The Art of Autobiography
Posted by jonathanfryer on Monday, 13th July, 2009
Autobiography is not about truth. Autobiography is about memory, which is a fickle friend. One can never be sure whether to trust it or not. But as a genre it is increasingly popular; we love to share people’s perceptions of themselves. Hence the establishment, many years ago now, of the Ackerley Prize, named after J R Ackerley, literary editor of the Listener and author of those extraordinary books My Father and Myself and Hindoo Holiday, amongst others. This evening, at the gallery at Foyles bookshop in the Charing Cross Road, the 2009 prize was awarded to Julia Blackburn, for her book The Three of Us. Unfortunately, the author herself could not be present to accept the cheque, as her house on the hilltop in Italy where she lives had been hit by a thunderbolt. How literary is that?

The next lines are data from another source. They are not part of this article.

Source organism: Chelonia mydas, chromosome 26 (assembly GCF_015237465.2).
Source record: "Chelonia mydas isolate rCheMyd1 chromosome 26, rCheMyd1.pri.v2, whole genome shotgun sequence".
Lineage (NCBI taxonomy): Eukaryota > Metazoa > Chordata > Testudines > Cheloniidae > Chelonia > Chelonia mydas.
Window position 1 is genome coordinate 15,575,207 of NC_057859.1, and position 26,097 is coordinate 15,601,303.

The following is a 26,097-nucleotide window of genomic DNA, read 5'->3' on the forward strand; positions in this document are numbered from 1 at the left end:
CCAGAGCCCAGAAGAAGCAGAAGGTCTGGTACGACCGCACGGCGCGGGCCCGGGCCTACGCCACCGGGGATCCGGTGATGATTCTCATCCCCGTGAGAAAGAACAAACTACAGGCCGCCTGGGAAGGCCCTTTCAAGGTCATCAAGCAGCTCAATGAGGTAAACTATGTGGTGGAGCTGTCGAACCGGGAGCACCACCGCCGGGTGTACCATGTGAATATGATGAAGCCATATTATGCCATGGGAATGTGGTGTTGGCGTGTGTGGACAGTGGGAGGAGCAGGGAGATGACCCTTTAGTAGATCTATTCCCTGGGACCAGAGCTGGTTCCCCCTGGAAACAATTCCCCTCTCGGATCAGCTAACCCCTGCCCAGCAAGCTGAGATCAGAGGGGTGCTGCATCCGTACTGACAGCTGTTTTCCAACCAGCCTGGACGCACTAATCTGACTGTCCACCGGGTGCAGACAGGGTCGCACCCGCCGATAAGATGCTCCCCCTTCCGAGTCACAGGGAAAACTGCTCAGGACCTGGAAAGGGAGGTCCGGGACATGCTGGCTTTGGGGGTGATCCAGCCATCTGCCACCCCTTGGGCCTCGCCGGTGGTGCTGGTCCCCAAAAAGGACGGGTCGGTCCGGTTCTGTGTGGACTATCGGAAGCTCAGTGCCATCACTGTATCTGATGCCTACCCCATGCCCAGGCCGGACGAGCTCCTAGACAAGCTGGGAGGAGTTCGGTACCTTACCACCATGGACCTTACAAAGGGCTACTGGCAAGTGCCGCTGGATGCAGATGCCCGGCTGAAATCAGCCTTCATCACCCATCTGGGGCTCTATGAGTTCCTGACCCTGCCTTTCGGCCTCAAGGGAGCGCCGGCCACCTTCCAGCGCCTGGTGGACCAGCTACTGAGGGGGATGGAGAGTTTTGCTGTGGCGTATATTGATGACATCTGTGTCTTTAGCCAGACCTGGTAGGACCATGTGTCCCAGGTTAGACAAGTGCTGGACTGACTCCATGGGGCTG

Instead, we had some entertaining short readings and comments from two autobiographers of note, Dan Jacobson (Time and Time Again) and Miranda Seymour (The House of My Father), in an enjoyable, but not always entirely audible, session moderated by the Chairman of the Ackerley Prize, Peter Parker. The Gallery was filled to capacity, which only goes to show that the book is not dead — or at least our nosiness about other people’s lives is enduring. ‘One of the pleasures of being a writer is taking revenge,’ the deceptively mild octogenarian Dan Jacobson declared, with a half-smile as innocent as that of a clockwinder. ‘Memoir is a very English literary form’ countered Miranda Seymour. ‘Americans tend to turn their story into fiction.’